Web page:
Blind River Digital Collection
A Persistent Man, A Town's New Life, Blind River, Life Magazine, Vol. 39, No.5, 1955
:


Description
Media Type:
Text
Image
Item Type:
Documents
Description:
This large format photocopie article shares information about the changes on the sleepy town of Blind River, Ontario after the discovery by Franc Joubin, of the richest uranium find in the world. The article has 18 photos including one of Mr. Joubin in his prospector's gear chipping off a piece of rock, Blind River train station, people boating on area lakes, mine staff and sites, landscapes and Joseph Hirshhorn's home.
Notes:
This article shares that while Blind River could be a tough town, it also had a fully equipped brokerage office.
Pagination:
p. 78-83
Date of Original:
August 1, 1955
Subject(s):
Local identifier:
Local people
Language of Item:
English
Geographic Coverage:
  • Ontario, Canada
    Latitude: 46.18336 Longitude: -82.95817
Copyright Statement:
Protected by copyright: Uses other than research or private study require the permission of the rightsholder(s). Responsibility for obtaining permissions and for any use rests exclusively with the user.
Contact
Blind River Public Library
Email
WWW address
Agency street/mail address

8 Woodward Avenue

P.O. Box 880

Blind River, ON P0R 1B0

(705) 356-7616

Full Text

A PERSISTENT MAN

A TOWN'S NEW LIFE

Blind River is throbbing capital of richest uranium field

Photo

GEOLOGIST-PROSPECTOR JOUBIN, THE MAN WHO FOUND BLIND RIVER, CHIPS OFF A PIECE OF RADIOACTIVE ROCK FOR ASSAY

He was a mild-mannered, scholarly man who could often be seen, in Canada and other parts of the world, just as he is pictured above—wearing Geiger earphones and chipping away at some old rock with a prospector's pick. Franc Joubin became convinced that the lake-laced bush surrounding the Ontario hamlet of Blind River, a seasonal lumbering town, was just bursting with uranium. It seemed a preposterous theory- no one had ever found uranium ore in the kind of mineral-bearing formation that existed there. But Joubin persisted and when it was finally staked out, a little over two years ago, the strike turned out to be far richer than even he imagined. Now, after an unprec-edentedly rapid development period, and with only a fraction of the encircling bush explored, Blind River is the frenetic capital of what seems sure to prove the world's richest—$3 billion—uranium field.

This September the first of the four gargantuan mines already assured in Blind River will go into operation. They will range up to 5,000 tons daily production capacity (The largest uranium mine in the U.S. produces 1,000 tons daily.). Even more important, the ore reserves of the Blind River mines arc staggering in size. One mine alone has indicated reserves in excess of 75 million tons as compared to 5 million tons reserve in the largest U.S. mine. By 1957 Canada, due largely to the Blind River field, will possibly be the world's largest producer of uranium. No field in history ever sold so much ore as Blind River before taking an ounce out of the ground. But the most significant meaning of Blind River is the fact that the Western world is now assured a supply of uranium for as far ahead as man can see.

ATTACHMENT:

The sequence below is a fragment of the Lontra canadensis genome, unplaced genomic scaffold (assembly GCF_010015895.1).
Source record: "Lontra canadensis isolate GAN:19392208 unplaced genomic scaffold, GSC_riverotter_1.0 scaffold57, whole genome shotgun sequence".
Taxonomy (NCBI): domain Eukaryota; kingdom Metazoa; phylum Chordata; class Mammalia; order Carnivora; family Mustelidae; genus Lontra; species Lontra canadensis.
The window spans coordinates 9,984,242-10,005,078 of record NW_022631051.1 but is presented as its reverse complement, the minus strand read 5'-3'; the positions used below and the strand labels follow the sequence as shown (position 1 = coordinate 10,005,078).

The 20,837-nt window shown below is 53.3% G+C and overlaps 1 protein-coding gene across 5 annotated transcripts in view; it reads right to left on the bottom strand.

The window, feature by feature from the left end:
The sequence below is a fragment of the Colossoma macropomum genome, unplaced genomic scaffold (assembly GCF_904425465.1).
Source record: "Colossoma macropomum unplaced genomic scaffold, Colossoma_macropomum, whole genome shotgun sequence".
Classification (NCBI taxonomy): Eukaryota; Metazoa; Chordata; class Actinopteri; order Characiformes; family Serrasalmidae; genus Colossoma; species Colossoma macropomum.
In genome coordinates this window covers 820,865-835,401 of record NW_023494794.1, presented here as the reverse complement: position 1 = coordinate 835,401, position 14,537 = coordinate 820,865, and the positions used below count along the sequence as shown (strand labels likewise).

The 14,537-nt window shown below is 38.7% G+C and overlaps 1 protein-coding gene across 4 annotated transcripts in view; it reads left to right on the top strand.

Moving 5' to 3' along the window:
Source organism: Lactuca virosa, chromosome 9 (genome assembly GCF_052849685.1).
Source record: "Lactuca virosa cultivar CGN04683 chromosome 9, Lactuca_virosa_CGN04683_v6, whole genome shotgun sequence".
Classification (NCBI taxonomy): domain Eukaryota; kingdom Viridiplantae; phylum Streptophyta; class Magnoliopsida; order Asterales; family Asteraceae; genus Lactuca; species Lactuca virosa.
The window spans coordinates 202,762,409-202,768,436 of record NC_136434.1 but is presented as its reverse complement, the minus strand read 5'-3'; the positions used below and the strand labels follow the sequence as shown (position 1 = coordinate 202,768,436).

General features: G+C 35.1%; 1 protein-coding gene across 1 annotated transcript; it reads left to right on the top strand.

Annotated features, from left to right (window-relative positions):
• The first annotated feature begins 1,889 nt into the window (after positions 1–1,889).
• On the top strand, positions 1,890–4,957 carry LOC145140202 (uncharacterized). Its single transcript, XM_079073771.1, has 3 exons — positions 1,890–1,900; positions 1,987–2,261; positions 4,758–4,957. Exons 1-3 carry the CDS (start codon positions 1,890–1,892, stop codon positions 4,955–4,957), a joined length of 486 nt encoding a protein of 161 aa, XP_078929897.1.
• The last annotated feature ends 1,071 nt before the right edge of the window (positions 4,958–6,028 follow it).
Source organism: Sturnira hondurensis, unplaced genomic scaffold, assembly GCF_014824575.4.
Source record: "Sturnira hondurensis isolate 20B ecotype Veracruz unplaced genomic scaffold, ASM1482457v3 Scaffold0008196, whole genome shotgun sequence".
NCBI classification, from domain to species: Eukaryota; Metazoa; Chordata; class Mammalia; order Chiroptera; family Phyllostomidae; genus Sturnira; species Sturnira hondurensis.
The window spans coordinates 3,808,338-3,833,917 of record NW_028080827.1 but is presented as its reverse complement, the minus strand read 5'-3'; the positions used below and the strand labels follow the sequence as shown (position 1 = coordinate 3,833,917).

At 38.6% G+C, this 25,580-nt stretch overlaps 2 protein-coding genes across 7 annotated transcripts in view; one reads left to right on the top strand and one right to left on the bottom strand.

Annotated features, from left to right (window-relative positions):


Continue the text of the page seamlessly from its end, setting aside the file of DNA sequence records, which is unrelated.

Today the once slumbering town of Blind River has changed as if touched by a wand and hit by a steamroller. Trains pulling into the tiny station disgorge mining people from all over the world. The same people have taken over the once lonely lakes, where they swim, cruise and water-ski almost in the shadows of the rising mine headframes. The town throbs with a Klondike fever, and the primeval bush around it is being trampled out of recognition. What happened to Blind River is described on these pages. There follows (p.85) the story by Life's William Brinkley of why and how it happened—the stubborn quest of Franc Joubin whose missionary belief and fanatic persistence brought about the phenomenon of Blind River.

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A Persistent Man, A Town's New Life, Blind River, Life Magazine, Vol. 39, No.5, 1955


This large format photocopie article shares information about the changes on the sleepy town of Blind River, Ontario after the discovery by Franc Joubin, of the richest uranium find in the world. The article has 18 photos including one of Mr. Joubin in his prospector's gear chipping off a piece of rock, Blind River train station, people boating on area lakes, mine staff and sites, landscapes and Joseph Hirshhorn's home.